The South African Banking Risk Information Centre has warned members of stokvel social clubs to be extra cautious over the festive season when members look forward to cash in on their hard-earned savings.
On Thursday, the financial crime information centre held a media briefing on its festive season campaign where it shared some of the tactics criminals would most likely be using to defraud people.
Sabric acting CEO, Susan Potgieter, advised members of stokvels to be extra vigilant and not to carry large amounts of cash. She also advised stokvel members to try and move away from cash-based clubs to electronic ones with bank accounts. Consumers should be selective about the information they share and only do it on a "need-to-know" basis.
"This is why we are adding the hashtag label #NotSaying to all our messaging, to remind people to not just share any personal information without careful consideration when prompted to do so," Potgieter said.
Confidential information includes usernames, passwords, OTPs (One Time Pins), PINs and card security codes.
Sabric said it had noticed an increase in vishing incidents - where criminals call customers pretending to be from banks. The scammers then use social engineering tactics to trick or coerce customers into disclosing confidential information.
Consumers were also advised to not lose sight of their identity documents, driver's licenses, passports, addresses because this information can easily make them vulnerable to the crime.
Bank clients, meanwhile, were cautioned to be vigilant when they withdraw cash from ATMs to use for holidays. According to Sabric, perpetrators continue to clone cards and interfere with customers who are transacting.
Consumers have been urged not to accept assistance from any strangers, even if they look well-dressed or seem legitimate. Potgieter said criminals often spend their time around ATMs preying on customers who look panicky and offer their assistance before exploiting trust.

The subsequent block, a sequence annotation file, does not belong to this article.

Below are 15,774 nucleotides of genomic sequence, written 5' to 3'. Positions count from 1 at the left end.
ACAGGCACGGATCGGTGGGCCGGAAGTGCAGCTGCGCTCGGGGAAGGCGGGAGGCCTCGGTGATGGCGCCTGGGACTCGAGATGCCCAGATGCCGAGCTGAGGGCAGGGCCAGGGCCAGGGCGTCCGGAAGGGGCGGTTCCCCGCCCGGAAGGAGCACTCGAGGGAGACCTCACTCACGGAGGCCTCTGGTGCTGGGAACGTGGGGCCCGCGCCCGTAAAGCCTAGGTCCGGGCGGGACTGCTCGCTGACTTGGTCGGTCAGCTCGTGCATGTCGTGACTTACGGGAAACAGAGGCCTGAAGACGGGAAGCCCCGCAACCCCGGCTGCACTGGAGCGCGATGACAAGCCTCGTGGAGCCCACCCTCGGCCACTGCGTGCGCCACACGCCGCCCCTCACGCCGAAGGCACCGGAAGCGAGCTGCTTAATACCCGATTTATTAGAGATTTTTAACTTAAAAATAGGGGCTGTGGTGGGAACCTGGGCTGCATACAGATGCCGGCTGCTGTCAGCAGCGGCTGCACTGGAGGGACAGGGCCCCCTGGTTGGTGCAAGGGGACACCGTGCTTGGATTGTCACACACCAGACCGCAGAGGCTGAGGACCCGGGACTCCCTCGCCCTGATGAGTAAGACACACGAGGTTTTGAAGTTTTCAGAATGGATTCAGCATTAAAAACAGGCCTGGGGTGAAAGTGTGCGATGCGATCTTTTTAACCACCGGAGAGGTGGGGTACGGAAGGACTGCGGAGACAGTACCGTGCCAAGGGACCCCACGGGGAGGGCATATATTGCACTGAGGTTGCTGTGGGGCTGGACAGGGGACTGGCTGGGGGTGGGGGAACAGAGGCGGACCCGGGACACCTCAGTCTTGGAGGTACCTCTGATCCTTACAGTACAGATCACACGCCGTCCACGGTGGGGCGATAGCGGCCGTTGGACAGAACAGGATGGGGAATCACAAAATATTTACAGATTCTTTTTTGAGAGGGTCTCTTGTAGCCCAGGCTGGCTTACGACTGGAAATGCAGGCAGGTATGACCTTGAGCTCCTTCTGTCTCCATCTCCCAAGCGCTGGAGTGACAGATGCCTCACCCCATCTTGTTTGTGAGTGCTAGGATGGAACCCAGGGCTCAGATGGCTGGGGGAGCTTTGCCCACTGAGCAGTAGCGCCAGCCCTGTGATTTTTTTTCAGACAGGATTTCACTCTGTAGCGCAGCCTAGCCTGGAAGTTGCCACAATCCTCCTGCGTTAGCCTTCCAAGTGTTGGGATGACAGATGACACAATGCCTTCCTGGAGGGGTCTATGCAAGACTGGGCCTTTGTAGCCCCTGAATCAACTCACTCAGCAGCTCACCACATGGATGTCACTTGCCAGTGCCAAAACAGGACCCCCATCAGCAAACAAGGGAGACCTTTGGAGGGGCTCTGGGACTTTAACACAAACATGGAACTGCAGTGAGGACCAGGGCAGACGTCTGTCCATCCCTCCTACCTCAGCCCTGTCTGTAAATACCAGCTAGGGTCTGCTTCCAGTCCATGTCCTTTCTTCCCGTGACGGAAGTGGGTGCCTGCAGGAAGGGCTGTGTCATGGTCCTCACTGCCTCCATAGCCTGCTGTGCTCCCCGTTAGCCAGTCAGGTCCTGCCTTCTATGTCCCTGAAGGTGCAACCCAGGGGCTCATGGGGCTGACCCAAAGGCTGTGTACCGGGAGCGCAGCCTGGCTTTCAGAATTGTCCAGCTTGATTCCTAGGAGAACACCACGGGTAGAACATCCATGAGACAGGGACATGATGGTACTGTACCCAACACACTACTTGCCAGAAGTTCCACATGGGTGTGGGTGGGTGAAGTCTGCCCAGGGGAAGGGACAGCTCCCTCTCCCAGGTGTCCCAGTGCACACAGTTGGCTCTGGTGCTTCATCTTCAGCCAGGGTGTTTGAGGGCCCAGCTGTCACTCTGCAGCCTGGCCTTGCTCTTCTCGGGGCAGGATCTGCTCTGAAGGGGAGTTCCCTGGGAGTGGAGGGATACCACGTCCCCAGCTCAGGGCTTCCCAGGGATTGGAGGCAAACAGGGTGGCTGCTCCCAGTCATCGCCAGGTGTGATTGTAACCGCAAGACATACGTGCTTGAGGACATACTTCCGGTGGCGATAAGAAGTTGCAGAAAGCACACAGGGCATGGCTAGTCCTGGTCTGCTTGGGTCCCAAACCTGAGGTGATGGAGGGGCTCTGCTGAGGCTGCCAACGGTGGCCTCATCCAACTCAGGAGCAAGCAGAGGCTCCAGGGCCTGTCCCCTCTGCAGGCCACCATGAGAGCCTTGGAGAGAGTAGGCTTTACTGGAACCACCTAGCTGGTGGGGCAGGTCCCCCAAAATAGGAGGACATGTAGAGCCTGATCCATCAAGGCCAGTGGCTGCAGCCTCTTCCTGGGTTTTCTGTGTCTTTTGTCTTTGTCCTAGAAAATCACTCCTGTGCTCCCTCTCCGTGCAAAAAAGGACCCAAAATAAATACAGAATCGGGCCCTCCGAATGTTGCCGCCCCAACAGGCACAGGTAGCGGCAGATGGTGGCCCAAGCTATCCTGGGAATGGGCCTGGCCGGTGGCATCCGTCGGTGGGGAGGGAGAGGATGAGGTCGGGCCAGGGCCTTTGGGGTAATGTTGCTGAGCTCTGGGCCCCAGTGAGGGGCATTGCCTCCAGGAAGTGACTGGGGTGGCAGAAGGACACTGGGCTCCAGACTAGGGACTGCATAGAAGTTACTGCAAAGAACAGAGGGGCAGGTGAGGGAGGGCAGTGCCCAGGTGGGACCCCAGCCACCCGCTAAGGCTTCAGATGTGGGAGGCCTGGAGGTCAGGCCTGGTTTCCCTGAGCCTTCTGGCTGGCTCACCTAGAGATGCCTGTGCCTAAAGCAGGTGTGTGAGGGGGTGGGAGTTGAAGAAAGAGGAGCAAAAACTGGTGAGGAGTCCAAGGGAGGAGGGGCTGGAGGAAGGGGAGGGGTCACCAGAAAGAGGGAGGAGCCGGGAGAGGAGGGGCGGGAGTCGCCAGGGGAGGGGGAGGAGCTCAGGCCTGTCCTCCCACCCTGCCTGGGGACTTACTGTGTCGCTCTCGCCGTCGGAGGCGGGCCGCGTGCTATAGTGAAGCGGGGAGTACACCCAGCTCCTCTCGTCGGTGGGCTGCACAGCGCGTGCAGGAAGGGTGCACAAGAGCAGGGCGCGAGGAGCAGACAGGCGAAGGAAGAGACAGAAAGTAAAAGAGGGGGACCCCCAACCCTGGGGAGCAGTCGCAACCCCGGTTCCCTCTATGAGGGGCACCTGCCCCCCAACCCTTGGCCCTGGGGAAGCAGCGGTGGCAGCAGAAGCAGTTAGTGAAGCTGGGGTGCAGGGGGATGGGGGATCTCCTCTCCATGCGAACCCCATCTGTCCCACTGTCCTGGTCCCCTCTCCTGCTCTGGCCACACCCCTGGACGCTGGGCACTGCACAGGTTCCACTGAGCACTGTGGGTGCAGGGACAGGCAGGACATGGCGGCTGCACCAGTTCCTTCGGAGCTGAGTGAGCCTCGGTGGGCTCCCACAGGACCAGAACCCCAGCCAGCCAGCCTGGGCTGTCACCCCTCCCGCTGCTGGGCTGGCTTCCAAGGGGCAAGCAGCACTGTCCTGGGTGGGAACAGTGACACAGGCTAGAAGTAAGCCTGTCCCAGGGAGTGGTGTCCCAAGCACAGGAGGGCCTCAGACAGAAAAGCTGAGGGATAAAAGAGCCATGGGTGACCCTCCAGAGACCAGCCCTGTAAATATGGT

Sabric says it has noted scammers using deceitful tactics like telling people that the ATM needs to be programmed or serviced after they have inserted their cards.
Watch out for last-minute holiday bookings
Potgieter said customers should also be careful when making payments for accommodation. Here victims are lured into paying for what looks like good deals for stays, and once they process payments, the agents disappear.
"An offer that seems too good to be true should make you suspicious." said Potgieter.
According to Sabric, there are a few precautions you can take to avoid becoming the victim of a scam:
- Change your password regularly and never share them with anyone else.
- Store personal and financial documentation safely. Always lock it away.
- Keep PINs and passwords confidential.
- Verify all requests for personal information and only provide it when there is a legitimate reason to do so.
- To prevent your ID being used to commit fraud if it is ever lost or stolen, alert the SA Fraud Prevention Service immediately on 0860 101 248 or at www.safps.org.za.
- Ensure that you have a robust firewall and install antivirus software to prevent a computer virus sending out personal information from your computer.
- When destroying personal information, either shred or burn it (do not tear or put it in a garbage or recycling bag).
- Should your ID or driver's license be stolen report it to SAPS immediately.
- Read the messages your bank sends you to confirm or process transactions.
- Don't carry unnecessary personal information in your wallet or purse.
- Don't disclose personal information such as passwords and PINs when asked to do so by anyone via telephone, fax or even email.
- Don't write down PINs and passwords and avoid obvious choices like birth dates and first names.
- Don't use any Personal Identifiable Information (PII) as a password, user ID or personal identification number (PIN).
- Don't use Internet Cafes or unsecured terminals (hotels, conference centres, etc.) to do your banking.